|Book Review: The Windup Girl
||[Jan. 31st, 2011|12:30 pm]
I gave The Windup Girl a 3/5 review on Good Reads. The ideas behind this book are fascinating, but I have problems with the execution. The notion is a post-environmental collapse world where the measure of commodity is calories. Thailand has thrived by isolating itself from other countries, but a portion of the Thai government wants open trade while those currently with the upper hand want even more isolation. The Windup Girl, Emiko, is a genetically-engineered person and as such is considered a soulless machine (despite having no machine parts) by the Thais. The story follows her, an American business man, a Chinese refuge, and a branch of the isolationist government, alternating between chapters.|
There is a lot going on in this book, and many people get bogged down and confused by it. I found it a bit of a slog, but that's not the reason for the relatively low rating. I have several problems with the book, including:
- While the central idea of the book is that calories are the main commodity, we see very little of the impact of such commodification. Yes, there are alternate fuel sources and treadle-generated power is used to run computers, but there is never an analysis of whether the payment in calories is worth the expenditure of calories for a particular task. This really bothered me, because without it the world is just another post-abundance dystopia.
- By the end of the story, nothing has really changed except the venue for where the same conflicts are going to be fought. That's frustrating.
- When a writer foreshadows an event not once but several times, and that event only comes into play in the epilogue, it feels tacked on and not terribly satisfying.
- Some events had no follow-through. At one point Emiko is captured, but the next time she appears she's back to her regular life and there's no discussion of her capture or escape.
In all, great idea, stumbling execution. I'm glad I read it, as a book doesn't have to be perfect to be worthwhile.
3/5 is a "relatively low rating?" Always considered it meant something was average, but depends on the scale being used. Or is it generally getting 4 or 5 stars so, in comparrison, this is low?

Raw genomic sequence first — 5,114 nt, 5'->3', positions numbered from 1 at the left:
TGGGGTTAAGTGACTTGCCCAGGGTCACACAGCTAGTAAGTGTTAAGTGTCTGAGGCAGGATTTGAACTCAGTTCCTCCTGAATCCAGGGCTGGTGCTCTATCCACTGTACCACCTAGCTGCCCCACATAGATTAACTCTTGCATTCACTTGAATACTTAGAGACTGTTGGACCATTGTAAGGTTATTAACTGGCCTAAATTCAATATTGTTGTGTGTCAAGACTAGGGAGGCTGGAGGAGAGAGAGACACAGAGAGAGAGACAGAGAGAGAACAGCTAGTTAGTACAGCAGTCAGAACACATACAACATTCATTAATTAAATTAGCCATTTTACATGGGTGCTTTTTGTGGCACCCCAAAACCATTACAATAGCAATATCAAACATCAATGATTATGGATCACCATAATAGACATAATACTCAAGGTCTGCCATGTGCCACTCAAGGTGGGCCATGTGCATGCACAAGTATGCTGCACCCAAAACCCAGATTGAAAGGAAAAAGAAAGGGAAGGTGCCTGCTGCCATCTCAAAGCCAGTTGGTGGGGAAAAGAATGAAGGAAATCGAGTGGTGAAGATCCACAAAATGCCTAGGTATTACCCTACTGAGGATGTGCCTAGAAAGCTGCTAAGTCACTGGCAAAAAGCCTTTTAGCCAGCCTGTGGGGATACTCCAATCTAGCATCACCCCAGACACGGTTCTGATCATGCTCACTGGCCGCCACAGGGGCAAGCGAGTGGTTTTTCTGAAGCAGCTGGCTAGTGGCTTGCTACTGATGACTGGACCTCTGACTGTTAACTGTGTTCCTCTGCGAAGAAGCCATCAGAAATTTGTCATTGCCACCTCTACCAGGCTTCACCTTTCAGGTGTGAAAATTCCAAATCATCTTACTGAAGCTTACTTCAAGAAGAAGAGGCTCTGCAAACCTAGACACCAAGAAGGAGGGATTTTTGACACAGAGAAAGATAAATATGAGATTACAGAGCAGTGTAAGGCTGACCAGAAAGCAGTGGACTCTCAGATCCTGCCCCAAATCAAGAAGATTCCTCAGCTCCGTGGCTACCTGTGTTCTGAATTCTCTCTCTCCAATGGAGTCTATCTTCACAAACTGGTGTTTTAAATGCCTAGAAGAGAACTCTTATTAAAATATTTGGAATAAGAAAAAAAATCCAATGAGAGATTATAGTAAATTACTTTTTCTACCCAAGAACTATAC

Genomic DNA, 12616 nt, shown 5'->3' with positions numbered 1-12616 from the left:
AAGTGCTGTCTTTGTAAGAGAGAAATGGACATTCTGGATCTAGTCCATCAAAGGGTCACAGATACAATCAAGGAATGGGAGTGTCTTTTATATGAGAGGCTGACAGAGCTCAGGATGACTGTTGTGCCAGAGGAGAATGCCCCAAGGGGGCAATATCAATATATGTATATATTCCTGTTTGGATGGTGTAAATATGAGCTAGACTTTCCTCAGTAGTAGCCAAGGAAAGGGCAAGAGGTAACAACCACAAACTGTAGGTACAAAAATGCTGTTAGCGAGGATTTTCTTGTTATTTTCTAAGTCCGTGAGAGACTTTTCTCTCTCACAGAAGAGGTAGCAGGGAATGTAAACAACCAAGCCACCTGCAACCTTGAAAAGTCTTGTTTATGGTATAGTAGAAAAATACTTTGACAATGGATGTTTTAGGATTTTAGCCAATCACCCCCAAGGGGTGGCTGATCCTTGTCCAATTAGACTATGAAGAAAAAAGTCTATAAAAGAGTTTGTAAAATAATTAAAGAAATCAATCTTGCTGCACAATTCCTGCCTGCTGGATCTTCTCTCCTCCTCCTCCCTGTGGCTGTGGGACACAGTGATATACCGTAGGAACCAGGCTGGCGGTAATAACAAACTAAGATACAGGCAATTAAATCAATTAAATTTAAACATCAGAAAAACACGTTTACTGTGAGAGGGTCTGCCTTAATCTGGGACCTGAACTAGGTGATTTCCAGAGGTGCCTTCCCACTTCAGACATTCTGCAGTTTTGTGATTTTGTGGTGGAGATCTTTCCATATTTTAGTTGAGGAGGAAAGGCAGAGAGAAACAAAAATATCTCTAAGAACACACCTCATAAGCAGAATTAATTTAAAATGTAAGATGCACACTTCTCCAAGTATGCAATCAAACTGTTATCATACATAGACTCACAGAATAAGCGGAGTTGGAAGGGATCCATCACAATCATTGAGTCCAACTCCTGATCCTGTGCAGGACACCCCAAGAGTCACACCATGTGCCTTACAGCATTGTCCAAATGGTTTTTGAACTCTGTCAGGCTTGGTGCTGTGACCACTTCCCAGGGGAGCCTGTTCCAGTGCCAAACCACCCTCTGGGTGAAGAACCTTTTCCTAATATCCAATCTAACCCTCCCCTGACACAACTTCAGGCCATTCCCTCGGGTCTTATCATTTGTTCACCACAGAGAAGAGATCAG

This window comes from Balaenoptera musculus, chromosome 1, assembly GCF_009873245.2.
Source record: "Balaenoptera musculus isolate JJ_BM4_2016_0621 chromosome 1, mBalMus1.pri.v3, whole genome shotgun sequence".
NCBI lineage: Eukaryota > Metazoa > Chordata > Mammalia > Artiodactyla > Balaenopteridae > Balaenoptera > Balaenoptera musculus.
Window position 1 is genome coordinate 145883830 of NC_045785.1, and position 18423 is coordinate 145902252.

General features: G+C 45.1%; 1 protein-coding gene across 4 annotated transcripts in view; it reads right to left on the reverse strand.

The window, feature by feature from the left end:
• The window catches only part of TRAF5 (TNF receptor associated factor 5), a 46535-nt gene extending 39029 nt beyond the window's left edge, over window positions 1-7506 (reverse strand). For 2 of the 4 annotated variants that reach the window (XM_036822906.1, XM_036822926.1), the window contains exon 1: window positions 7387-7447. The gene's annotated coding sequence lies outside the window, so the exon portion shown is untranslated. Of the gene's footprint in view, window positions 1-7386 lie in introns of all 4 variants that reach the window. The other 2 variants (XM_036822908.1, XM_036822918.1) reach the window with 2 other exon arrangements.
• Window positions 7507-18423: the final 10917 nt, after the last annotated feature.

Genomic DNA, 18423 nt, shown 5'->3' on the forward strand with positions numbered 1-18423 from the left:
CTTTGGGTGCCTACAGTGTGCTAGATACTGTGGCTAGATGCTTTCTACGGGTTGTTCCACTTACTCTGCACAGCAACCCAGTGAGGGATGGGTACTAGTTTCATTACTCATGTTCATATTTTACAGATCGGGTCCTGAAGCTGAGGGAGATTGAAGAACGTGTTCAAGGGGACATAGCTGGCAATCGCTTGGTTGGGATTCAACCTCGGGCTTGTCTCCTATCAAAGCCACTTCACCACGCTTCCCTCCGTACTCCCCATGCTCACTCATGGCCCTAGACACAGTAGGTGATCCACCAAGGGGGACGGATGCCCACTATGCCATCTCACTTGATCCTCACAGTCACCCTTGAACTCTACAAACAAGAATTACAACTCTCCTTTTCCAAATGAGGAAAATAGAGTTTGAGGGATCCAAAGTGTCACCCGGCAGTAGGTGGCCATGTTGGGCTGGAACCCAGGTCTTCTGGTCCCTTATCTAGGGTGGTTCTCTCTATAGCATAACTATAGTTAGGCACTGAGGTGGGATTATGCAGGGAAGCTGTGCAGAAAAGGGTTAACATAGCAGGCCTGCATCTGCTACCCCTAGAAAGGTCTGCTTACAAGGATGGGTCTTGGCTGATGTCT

It sounds like a very subjective method of valuation. Is payment made in food? Taking into account the limited lifespan of food (by either expiration or ingestion), that in itself would significantly change how "money" is considered.
And that unresolved foreshadowing thing and plot hole - that's just bad writing and unforgivable in a novel. Movies I'll let some things slide because of the nature of how they are constructed, but a novel should be tight. Anything ambigious or unsaid in a novel should feel like it was intentional on the part of the writer, not like something was cut out.
It's generally getting 4 to 5, which is why "relatively low." It's one of those books that's gotten HUGE buzz and been given great reviews. It's interesting enough to deserve some of it, but not as much as it's gotten.
Payment is made in paper money, which is never demoninated by anything but colors. So there's no connecting to calorie values.
The other problems are definitely huge.
I couldn't finish it, which is why I lent it to Ferrett in the first place. I did enjoy Ship Breaker, but his half of the novella he did with Toby fell flat for me, too.
I WANT to like Paolo's writing, I just haven't been able to much get into it.
Honestly, the more I think about it the more irked I become by the unexplored ideas. I don't mind books that are challenging, but such gaps are unacceptable.
2011-02-01 04:43 pm (UTC)
Did this book write itself?
I'm pretty sure that this is the first book review that I've ever seen that made no mention of the author's name. You must have been REALLY disimpressed with the execution here!
2011-02-01 06:40 pm (UTC)
Re: Did this book write itself?
Oops, sorry! Paolo Bacigalupi is the author - I copied and pasted from my review on a book site that had a link and didn't even think about it.